A distinct dot is a popular forehead decoration worn mainly in South Asia – especially in India, Bangladesh, Nepal, Sri Lanka, and Mauritius. It is an old Hindu tradition and is known as a bindi, which means “a drop, small particle, and dot.” The word ‘Bindi’ is derived from the Sanskrit word ‘bindu’ and is associated with a person’s mystical third eye. Although they are rooted in the Hindu tradition, Bindis have transformed over time and have become popular accessories and fashion statements for some people. For example, several Western celebrities have been accused of cultural appropriation for wearing a bindi.
The Traditional Bindi
Traditionally, it is a bright red dot applied to the center of the forehead close to the eyebrows. But bindis can also be other colors with a sign or piece of jewelry worn upon them. Many people associate the red bindi with the ancient practice of offering blood sacrifices to appease the Gods .
A Hindu woman with a red bindi. (Steve Evans/ CC BY 2.0 )
It is interesting to note that in the ancient Aryan society a bridegroom made a ’tilaka’ (long vertical mark) on the bride’s forehead as a sign of wedlock. The present practice could be an extension of that tradition. Significantly, when an Indian woman has the misfortune of becoming a widow, she stops wearing the bindi and other decorations associated with married women.
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The ritual of applying the Sindoor (a traditional cosmetic powder) as part of a Hindu Indian wedding. ( CC BY SA 3.0 ) Ceasing to wear this (and the red bindi) usually implies widowhood.
The “Sixth Chakra” and its Significance in Indian Culture
The area between the eyebrows is believed to be the sixth chakra , known as the ajna, meaning “command,” and is believed to be the seat of concealed wisdom. Tantric cults believe that during meditation latent energy rises from the base of the spine toward the head and the ajna is the outlet for this potent energy. The red dot between the eyebrows is said to retain energy in the human body and control the various levels of concentration. It is also the central point of the base of creation itself and symbolizes auspiciousness and good fortune .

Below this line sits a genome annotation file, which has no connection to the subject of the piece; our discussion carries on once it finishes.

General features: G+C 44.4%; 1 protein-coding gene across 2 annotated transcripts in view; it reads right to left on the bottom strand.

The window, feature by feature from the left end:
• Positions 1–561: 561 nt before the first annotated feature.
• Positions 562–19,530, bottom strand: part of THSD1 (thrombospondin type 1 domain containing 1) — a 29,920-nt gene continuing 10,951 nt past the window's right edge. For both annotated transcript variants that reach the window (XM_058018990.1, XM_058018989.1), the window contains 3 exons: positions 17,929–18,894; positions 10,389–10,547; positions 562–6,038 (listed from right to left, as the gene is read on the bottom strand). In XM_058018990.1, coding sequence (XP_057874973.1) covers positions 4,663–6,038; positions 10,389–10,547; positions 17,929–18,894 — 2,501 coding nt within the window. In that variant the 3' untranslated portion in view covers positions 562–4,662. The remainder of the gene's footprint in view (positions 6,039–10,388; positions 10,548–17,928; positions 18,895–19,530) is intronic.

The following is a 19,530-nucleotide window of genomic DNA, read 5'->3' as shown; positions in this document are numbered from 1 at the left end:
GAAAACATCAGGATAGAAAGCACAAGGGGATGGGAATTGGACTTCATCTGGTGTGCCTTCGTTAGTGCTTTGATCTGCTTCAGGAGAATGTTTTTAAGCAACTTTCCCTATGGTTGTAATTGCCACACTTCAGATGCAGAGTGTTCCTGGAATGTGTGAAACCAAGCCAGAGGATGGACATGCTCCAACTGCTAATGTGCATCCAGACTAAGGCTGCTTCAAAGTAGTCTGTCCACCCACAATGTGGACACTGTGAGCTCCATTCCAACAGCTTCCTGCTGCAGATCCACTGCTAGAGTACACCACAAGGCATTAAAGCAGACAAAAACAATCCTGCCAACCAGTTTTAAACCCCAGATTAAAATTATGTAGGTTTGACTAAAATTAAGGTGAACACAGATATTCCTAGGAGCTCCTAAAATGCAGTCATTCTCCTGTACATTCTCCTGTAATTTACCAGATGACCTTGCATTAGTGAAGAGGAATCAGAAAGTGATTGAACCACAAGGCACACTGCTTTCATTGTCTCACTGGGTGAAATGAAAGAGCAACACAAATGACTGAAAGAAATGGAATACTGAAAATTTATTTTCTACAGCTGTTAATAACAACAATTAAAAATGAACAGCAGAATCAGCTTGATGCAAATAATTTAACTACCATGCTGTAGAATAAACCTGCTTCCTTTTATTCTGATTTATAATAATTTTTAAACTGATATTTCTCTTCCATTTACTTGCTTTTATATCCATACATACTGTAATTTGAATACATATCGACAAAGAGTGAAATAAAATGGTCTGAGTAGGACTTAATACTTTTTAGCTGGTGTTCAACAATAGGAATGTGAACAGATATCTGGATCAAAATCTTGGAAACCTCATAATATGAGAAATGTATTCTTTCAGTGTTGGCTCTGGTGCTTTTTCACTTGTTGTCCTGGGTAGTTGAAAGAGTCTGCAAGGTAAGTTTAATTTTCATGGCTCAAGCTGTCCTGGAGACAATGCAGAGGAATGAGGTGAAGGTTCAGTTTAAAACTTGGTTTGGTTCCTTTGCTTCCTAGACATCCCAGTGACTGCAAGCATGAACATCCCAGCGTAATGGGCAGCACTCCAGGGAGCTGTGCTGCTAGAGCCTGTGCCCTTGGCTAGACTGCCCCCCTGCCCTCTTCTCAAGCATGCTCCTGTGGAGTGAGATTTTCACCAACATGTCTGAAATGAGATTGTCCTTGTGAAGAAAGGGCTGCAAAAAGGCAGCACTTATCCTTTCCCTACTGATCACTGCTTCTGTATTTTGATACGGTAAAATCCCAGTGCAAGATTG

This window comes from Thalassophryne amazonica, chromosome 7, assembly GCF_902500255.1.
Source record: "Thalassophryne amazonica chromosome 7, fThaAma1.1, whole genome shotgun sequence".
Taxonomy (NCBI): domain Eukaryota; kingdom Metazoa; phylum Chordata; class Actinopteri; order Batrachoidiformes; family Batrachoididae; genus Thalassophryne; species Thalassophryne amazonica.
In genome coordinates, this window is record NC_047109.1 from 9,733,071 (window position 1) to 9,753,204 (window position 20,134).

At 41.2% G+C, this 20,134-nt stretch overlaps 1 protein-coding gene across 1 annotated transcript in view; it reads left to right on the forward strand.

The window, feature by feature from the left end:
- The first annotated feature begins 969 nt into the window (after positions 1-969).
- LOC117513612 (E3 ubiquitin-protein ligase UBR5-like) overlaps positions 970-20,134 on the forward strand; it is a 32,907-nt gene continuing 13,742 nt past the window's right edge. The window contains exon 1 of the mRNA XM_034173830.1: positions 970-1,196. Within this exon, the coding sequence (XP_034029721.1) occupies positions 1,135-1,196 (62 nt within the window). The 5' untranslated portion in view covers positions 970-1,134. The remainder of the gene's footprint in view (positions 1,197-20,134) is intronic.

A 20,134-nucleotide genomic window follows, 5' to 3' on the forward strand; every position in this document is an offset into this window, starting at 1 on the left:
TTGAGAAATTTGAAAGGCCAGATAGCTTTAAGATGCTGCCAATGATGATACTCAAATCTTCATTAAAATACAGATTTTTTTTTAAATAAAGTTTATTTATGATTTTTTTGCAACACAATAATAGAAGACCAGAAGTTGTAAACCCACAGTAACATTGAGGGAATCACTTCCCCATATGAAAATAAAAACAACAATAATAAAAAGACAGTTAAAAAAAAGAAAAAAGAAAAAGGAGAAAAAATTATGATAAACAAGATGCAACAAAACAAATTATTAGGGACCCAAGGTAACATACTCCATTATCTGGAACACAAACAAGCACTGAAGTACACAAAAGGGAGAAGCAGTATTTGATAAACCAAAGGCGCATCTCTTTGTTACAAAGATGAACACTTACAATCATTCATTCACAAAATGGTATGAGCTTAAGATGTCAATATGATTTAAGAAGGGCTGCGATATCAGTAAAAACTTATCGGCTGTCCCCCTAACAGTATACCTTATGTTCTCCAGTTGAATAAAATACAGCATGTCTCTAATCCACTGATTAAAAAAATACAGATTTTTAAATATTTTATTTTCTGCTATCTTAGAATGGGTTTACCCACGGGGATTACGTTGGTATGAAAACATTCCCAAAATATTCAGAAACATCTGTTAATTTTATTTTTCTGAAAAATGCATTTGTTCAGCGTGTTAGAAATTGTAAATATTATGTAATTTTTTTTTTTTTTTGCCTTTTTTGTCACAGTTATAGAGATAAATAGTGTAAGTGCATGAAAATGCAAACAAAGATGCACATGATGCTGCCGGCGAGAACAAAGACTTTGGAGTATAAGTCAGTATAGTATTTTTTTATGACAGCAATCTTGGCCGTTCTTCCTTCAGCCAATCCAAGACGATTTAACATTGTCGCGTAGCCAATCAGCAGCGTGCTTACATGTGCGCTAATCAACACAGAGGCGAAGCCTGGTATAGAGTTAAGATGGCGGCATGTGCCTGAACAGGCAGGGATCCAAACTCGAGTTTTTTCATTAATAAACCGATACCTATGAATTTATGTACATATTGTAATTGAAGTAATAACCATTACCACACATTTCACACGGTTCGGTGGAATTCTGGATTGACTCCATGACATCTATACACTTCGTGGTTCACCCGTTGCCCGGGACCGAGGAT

The goddess Lakshmi also wears the bindi. ( Public Domain )
Hindu tradition holds that all people have a third inner eye; the two physical eyes are used for seeing the external world, while the third focuses inward toward God. As such, the red dot signifies piety as well as serving as a constant reminder to keep God at the center of one’s thoughts.
18th Century illustration from Rajasthan depicting the ajna chakra. ( Public Domain )
Bindi Symbolism and Bindi Color Meaning
The eye-catching bindi is one of the most visually fascinating of all forms of body decoration . Hindus attach great importance to this ornamental mark between the eyebrows – a spot that has been considered a major nerve point in the human body since ancient times.
A Hindu woman wearing a red bindi. (ellen Reitman/ CC BY SA 2.0 )
Apart from a red dot being an auspicious sign of marriage, it also is thought to guarantee the social status and sanctity of the institution of marriage. As the Indian bride steps over the threshold of her husband’s home bedecked in glittering dress and ornaments, and wearing the red bindi that is believed to usher in prosperity, it grants her a place as the guardian of the family’s welfare and progeny.
In modern times, however, the bindi’s symbolism is no longer strictly adhered to, and it is largely used as a beauty accessory or a part of women’s fashion. Traditionally, the red dot is made of cow blood and dirt; yet even this has changed. Now, most Hindu women prefer to wear a jewel in its place.